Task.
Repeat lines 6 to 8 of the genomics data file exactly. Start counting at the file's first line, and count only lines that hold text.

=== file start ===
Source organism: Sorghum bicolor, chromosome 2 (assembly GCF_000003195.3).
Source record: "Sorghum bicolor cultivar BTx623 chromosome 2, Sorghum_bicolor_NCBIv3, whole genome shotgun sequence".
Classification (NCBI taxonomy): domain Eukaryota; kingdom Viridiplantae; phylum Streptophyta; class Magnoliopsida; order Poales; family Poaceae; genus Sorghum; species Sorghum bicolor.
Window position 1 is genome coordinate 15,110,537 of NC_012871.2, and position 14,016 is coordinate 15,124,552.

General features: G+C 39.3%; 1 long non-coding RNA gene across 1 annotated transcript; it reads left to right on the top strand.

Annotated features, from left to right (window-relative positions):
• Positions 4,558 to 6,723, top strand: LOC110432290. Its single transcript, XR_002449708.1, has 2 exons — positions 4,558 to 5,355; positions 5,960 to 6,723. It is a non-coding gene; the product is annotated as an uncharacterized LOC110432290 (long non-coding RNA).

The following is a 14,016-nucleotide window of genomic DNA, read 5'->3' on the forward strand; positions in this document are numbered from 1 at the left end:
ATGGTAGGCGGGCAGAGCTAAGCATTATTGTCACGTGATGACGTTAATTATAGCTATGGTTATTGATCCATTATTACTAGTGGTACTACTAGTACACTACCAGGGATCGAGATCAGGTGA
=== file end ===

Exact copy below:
Annotated features, from left to right (window-relative positions):
• Positions 4,558 to 6,723, top strand: LOC110432290. Its single transcript, XR_002449708.1, has 2 exons — positions 4,558 to 5,355; positions 5,960 to 6,723. It is a non-coding gene; the product is annotated as an uncharacterized LOC110432290 (long non-coding RNA).

The following is a 14,016-nucleotide window of genomic DNA, read 5'->3' on the forward strand; positions in this document are numbered from 1 at the left end: